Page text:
What You See is Not Always What it Seems: Due Diligence in the Mergers and Acquisitions Process Part III –Operational Due Diligence

Previously, I wrote a blog highlighting a business purchaser’s need to do due diligence on its prospective target company.  As stated, the due diligence process can be split into three parts:  (1) legal; (2) financial; and (3) operational.  I began this series with a blog concerning legal due diligence, and recently released a blog on financial due diligence.  This blog will explore what is involved with the operational part of the due diligence process.

Operational Due Diligence

Operational due diligence involves ensuring that the business will be able to operate as the purchaser assumes after it has been acquired.  In the hands of the seller, the business might be generating an enticing profit.  But, upon transfer, that profitability may reduce due to a number of different reasons.  Key employees may leave or important contracts may not be assignable, and may up terminated or even in default.  This may be especially true in the context of leases and existing debts.[1]  Further, if applicable, the purchaser may need to inquire into whether the IP is owned by the company, including the trade names.

Below you will find a non-exhaustive list of the categories of documents that a purchaser should request as part of operational due diligence.  Every deal is different; thus, there are likely additional documents that would be necessary in any particular deal.

  • List of directors, officers, and other key employees and their compensation;
  • Employment agreements of directors, officers, and key employees, including any confidentiality or noncompetition agreements;
  • Confidentiality and noncompetition agreements employees and consultants may be subject to with their prior employees;
  • Any collective bargaining or labor agreements;
  • Employee handbooks and/or personnel manuals;
  • All loan documents for any indebtedness of the company or indebtedness which encumbers company assets;
  • All other financing documents, such as documentation of sale and lease back transactions, installments sales contracts, letters of credit, vendor financing programs, and other lease agreements;
  • License agreements of any intellectual property, including software, patents, copyrights, or trademarks;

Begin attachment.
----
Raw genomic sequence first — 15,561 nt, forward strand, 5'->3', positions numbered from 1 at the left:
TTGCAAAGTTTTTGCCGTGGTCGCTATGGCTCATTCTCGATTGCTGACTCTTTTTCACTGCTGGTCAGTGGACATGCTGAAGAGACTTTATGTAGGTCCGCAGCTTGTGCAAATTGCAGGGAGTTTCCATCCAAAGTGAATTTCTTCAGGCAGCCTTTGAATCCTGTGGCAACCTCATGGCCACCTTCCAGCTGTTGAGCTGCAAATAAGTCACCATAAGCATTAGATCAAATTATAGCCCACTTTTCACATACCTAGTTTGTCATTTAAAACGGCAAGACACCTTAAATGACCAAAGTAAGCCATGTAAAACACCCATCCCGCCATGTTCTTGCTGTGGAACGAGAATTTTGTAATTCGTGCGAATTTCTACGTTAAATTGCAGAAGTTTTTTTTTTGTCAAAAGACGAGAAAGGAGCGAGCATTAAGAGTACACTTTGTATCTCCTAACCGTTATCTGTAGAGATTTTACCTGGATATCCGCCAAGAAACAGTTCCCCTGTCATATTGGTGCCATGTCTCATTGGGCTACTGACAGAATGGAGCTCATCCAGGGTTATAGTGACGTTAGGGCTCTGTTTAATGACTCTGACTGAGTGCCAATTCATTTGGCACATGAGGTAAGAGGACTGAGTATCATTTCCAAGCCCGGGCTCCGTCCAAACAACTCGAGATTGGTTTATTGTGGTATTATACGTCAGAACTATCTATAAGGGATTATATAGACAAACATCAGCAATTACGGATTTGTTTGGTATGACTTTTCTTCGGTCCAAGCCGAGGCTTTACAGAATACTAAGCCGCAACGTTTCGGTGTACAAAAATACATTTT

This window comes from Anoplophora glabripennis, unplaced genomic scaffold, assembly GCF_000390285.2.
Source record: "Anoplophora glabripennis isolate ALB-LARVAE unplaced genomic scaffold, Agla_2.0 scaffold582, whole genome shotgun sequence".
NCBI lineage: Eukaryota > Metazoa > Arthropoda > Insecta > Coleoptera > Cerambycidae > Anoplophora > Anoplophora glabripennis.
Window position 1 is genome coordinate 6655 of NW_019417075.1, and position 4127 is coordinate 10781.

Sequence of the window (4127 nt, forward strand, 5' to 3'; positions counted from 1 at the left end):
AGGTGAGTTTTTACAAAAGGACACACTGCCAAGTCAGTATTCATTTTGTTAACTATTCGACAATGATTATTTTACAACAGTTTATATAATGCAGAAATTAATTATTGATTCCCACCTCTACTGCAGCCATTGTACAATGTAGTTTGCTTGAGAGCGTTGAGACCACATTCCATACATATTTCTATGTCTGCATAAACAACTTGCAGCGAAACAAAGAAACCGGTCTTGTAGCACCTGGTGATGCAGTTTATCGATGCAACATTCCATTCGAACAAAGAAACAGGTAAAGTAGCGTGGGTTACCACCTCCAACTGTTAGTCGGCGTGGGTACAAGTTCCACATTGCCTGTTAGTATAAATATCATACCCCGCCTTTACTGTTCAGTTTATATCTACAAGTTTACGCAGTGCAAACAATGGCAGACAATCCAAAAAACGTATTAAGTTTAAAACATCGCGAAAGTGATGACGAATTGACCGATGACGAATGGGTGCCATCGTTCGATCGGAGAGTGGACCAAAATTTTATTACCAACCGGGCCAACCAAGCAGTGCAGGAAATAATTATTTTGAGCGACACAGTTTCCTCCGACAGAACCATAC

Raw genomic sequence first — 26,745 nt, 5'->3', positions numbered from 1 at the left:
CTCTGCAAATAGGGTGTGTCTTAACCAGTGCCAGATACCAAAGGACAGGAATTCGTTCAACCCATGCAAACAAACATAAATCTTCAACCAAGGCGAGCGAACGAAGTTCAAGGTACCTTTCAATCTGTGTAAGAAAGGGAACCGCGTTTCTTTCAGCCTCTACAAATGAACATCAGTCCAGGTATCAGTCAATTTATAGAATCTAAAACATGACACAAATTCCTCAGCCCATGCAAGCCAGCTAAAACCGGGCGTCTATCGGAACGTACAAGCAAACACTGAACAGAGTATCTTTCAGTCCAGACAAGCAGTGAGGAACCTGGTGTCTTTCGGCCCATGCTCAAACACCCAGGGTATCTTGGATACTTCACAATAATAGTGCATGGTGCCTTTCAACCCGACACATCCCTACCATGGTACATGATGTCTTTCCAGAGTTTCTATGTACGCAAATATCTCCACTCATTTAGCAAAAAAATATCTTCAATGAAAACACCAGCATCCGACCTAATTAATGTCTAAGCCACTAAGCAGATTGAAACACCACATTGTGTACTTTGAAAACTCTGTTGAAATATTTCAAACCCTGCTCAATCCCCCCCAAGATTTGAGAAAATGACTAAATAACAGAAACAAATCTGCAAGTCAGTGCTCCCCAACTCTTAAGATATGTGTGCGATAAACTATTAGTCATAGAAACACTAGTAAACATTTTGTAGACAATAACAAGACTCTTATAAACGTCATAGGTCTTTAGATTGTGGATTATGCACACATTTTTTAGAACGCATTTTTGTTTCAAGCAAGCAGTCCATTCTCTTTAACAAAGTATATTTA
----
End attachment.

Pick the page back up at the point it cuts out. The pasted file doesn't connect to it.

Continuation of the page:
• Lease agreements;
  • Contracts with outside distributors, agents, brokers, and franchisees;
  • Contracts with suppliers and vendors;
  • Contracts with customers;
  • Maintenance agreements and warranties for any essential equipment;
  • Any agreements with that place any material limitation on the method of conducting or scope of the Company’s business;
  • All other material agreements, for example:
    • Joint venture and partnership agreements
    • Agreements that have a value over a certain dollar threshold, and
    • Agreements that have a term of more than one year
  • All documents evidencing title to real estate, including title insurance policies;
  • Any environmental reports on company real estate;
  • Documentation of all patents, trademarks, service marks, copyrights, and other intellectual property owned or used by the company;
  • Evidence of ownership or rights to all proprietary software;
  • Evidence of ownership of all domain names;
  • Correspondence dealing with actual or alleged infringement by the company of others’ intellectual property or by others of the company’s intellectual property;
    • If vital to the company’s business, the buyer should conduct its own independent evaluation of the company’s intellectual property to evaluate its validity and potential infringement.

Conclusion

This completes my blogs series on due diligence in the M&A process.  Due diligence is arguably the most important step in the M&A process for purchasers  It is important to remember that this series was a global overview on due diligence in the M&A process that only scratches the surface on the most important aspects.  It will serve a buyer greatly to consult and retain an attorney before attempting to engage in this process.

——–

[1] May lease and loan documents often prohibit the transfer of the agreement, even indirectly through a purchase or sale of an entity.

CATEGORY: Florida Business Litigation Blog Practice Areas: , , , , , , , , , , , ,